Explain the imagery in the poem "Desert Places" by Robert Frost.

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Imagery is the use of words to convey sensory experience. It can be visual (describing something one can see), auditory (describing something one can hear), tactile (describing something one can touch), olfactory (describing something one can smell), or gustatory (describing something one can taste). The imagery used in this poem...

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Imagery is the use of words to convey sensory experience. It can be visual (describing something one can see), auditory (describing something one can hear), tactile (describing something one can touch), olfactory (describing something one can smell), or gustatory (describing something one can taste). The imagery used in this poem is predominantly visual imagery. When the speaker of the poem describes

. . . the ground almost covered smooth in snow,
But a few weeds and stubble showing last

he employs visual imagery. We can imagine the field almost completely made smooth-looking by the blanket of white snow, while, here and there, the tops of a few plants are still visible poking through that smooth blanket. Later, the speaker describes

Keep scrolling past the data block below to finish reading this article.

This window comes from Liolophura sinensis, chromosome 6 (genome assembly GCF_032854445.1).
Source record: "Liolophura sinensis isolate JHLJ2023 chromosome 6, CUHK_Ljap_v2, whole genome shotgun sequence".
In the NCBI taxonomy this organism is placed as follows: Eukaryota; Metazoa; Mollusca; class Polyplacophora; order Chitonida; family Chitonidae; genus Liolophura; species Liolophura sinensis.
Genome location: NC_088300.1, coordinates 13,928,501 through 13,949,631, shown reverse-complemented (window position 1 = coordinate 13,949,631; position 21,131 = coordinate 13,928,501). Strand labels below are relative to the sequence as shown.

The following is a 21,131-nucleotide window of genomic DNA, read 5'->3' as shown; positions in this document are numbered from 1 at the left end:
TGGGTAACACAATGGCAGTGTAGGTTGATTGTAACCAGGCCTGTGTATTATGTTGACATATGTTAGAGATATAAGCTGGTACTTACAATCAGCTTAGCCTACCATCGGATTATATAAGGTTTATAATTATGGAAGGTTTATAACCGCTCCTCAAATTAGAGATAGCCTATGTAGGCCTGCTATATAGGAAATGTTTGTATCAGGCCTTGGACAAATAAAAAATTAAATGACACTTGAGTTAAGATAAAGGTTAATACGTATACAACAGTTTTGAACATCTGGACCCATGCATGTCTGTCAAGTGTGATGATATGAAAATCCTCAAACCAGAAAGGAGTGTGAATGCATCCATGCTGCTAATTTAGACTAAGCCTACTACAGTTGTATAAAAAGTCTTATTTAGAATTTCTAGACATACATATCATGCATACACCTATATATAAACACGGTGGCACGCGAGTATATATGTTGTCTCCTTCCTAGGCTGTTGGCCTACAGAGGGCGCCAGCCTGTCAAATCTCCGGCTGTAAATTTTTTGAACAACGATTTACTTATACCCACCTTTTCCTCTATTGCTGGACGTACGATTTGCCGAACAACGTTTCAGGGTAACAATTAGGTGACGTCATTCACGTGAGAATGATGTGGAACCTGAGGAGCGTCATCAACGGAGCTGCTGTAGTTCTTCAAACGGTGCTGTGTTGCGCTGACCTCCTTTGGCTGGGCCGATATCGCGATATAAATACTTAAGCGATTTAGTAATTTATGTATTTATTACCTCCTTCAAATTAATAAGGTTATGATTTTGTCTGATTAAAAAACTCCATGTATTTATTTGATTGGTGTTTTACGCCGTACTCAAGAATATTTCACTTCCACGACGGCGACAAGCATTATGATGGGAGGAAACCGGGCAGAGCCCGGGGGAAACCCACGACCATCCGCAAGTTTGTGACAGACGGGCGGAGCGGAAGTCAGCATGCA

A blanker whiteness of benighted snow
With no expression, nothing to express.

This visual image describes the way that same snow looks at night, when any such minor imperfections in the whiteness become invisible in the dark. The smooth whiteness, then, seems even "blanker" than it does during the daytime.

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This is an excellent poem in which the speaker explores the way that even the most familiar of surroundings can become like "desert places" where he is overwhelmed with loneliness and questions his own significance as a human being.

When analysing imagery, it is important to remember that imagery is defined as pictures that are painted with words that create an image in our mind of what the author is describing. Often imagery will appeal to the five senses to make that picture more vibrant.

Thus it is that this poem, which is, after all, about emotional desolation, creates powerful images of the snow and the way that it erases characteristics and creates a bleak landscape. Notice how the speaker describes what he sees:

A blanker whiteness of benighted snow

With no expression, nothing to express.

Snow is personified as a human face, but a face which has "no expression" and "nothing to express." The whiteness of the snow is "blank" and is shown to erase or cover up or "smother" all familiar features. This creates an intense feeling of "loneliness," which is reinforced through the repetition of this word in stanzas two and three. All of these examples combine to create a very bleak picture indeed of emotional desolation and the desert places that surround us even when we know where we are.

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